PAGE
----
Ford GT’s Success at Le Mans ‘66 | ModelSpace

When it comes to US-produced endurance cars, you’ll have to drive a long way to find someone that doesn’t agree that the Ford GT is a legend. The story of its Le Mans success is fuelled by competition, passion, and roll-up-your-sleeves hard work, and is captured brilliantly onscreen in the James Mangold feature film, Ford vs Ferrari. But how did the Ford GT begin, and what of its success outside of Le Mans? Read on to discover why this endurance car remains one for the ages!


Ford and Ferrari rivalry

As the legend goes, the spark that ignited Ford’s desire to race in Le Mans came from revenge. It was May 1963, and Ford and Ferrari were in the final stages of a deal that would see the Italian manufacturer bought out by its US counterpart. But it all fell apart when Enzo Ferrari refused to sell, not willing to play second fiddle to Henry Ford II. When Ford’s Don Frey returned to Detroit with nothing to show, the grudge was formed. Frey was told to “go to Le Mans and beat his ass.” And that’s exactly what they set out to do.


False starts

Once the decision was made to enter the fray of endurance racing, Ford wasted no time in bringing together a team to achieve greatness. In August of 1963, Bruce McLaren was brought in to assess the first GT prototype. With a 4.2-litre V8 inside a steel body, the car was heavy yet durable, and after further development it touched 200 mph. But with a propensity to get airborne after 170 mph, the GT’s first major races resulted in DNFs at Nürburgring 1000km, Le Mans 24 hours and Reims 12 hours respectively.


Carroll Shelby’s influence

Though the initial results were disheartening, a key hire in the form of motorsport icon Carroll Shelby offered a much-needed boost. A legendary driver and automotive designer, Shelby’s involvement saw the Ford GT achieve its first major win at Daytona in 1965, where it was driven by Lloyd Ruby and Ken Miles. Ford’s next Le Mans outing saw further failure, with all five cars recording DNFs, but 1966 marked a turn of luck for the American manufacturer. Miles and Lloyd claimed first place at Daytona again, and Miles also won at Sebring International Raceway. This set up him and the Ford GT for their shot at Le Mans glory.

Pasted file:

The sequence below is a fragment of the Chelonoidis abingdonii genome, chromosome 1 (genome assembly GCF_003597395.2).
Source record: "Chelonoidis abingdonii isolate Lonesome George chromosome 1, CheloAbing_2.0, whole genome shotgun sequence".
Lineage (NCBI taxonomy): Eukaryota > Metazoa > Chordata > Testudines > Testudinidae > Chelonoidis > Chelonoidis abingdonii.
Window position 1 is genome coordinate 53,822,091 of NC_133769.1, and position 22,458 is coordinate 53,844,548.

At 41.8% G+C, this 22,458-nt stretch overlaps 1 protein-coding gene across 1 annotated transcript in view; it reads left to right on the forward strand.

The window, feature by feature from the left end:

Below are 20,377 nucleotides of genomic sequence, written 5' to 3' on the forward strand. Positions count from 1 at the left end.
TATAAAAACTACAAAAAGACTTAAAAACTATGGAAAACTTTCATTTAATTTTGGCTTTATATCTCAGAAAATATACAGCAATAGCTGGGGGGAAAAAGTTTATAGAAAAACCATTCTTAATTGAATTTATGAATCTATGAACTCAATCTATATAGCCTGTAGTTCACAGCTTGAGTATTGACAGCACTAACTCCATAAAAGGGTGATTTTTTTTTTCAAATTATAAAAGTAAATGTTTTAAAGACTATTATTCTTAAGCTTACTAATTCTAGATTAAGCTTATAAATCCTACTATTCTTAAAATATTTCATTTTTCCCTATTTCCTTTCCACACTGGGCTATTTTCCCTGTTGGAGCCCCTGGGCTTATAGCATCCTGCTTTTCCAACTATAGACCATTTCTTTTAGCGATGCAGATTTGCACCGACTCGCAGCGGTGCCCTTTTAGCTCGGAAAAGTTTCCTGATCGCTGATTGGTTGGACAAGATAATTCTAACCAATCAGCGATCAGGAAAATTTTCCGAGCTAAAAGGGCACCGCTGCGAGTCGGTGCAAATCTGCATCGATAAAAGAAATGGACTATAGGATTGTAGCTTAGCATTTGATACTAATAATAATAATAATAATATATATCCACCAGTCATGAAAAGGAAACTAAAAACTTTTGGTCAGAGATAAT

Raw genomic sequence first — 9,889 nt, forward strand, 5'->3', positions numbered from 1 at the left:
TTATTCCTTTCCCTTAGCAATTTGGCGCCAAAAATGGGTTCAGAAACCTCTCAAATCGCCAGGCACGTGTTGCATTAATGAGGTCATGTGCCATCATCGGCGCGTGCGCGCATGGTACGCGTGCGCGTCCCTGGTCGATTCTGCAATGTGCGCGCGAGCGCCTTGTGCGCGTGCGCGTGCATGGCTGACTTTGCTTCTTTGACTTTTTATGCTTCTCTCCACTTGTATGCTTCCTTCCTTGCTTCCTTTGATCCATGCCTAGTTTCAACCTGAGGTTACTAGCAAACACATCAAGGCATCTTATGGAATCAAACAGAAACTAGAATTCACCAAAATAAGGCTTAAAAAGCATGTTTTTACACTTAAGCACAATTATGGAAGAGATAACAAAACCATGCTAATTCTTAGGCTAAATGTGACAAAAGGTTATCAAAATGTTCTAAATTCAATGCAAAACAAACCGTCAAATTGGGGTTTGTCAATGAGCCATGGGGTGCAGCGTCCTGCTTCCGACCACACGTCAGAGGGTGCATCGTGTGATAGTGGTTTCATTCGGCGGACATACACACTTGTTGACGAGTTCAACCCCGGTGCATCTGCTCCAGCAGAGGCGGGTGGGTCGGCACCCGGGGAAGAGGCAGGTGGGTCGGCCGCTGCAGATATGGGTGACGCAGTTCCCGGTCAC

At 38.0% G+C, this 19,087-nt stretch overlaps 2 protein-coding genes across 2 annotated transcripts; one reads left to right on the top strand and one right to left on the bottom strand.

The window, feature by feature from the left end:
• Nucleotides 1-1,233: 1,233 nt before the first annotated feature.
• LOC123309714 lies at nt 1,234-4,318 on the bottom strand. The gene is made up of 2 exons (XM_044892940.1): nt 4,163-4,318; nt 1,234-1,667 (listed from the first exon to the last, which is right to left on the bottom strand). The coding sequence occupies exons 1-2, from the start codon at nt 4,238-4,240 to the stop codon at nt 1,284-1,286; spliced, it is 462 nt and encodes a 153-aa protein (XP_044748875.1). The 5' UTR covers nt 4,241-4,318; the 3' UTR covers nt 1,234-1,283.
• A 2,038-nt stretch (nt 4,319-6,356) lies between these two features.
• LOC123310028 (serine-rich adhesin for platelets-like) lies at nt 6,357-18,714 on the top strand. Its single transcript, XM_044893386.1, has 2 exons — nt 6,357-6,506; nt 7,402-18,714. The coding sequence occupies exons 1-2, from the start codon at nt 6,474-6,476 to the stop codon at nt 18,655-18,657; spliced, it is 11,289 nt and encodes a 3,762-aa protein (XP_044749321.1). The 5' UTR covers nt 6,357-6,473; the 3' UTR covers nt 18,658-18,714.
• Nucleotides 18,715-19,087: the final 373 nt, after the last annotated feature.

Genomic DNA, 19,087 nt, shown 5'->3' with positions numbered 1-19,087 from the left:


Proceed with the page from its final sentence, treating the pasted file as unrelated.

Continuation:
Archive photo of the Ford GT at Le Mans.


Le Mans 66

Ford spared no expense for their third shot at 24 Hours of Le Mans glory, with nine cars, seven extra engines, and a team of 100. With Ken Miles behind the wheel, and with wet weather playing its part, Ford blew away their Ferrari competition to claim a famous 1-2-3 finish. Though triumphant, the team’s success had a touch of controversy after the three GTs lined up for a photo finish. A cynical technicality meant that Bruce McLaren took first place ahead of Miles, who had led their team for the longest part of the race.

Sadly, Miles passed away months after his iconic achievements at Le Mans, while testing another Ford car in California. He went on to be inducted into the Motorsports Hall of Fame, in recognition of his contributions and success throughout a fine racing career.


If you haven’t already, we highly recommend seeing James Mangold’s 2019 film Ford v Ferrari (also called Le Mans ‘66), an adrenaline-fuelled retelling of this famous story. The triumph at the 1966 24 Hours of Le Mans sparked a string of dominance for Ford, which went on to win the next three years. Combining savvy engineering with a never say die attitude, it’s easy to see why the Ford GT reached such incredible heights. If you’re keen to capture the same glory in your next scale model, order our brand new Ford GT model today!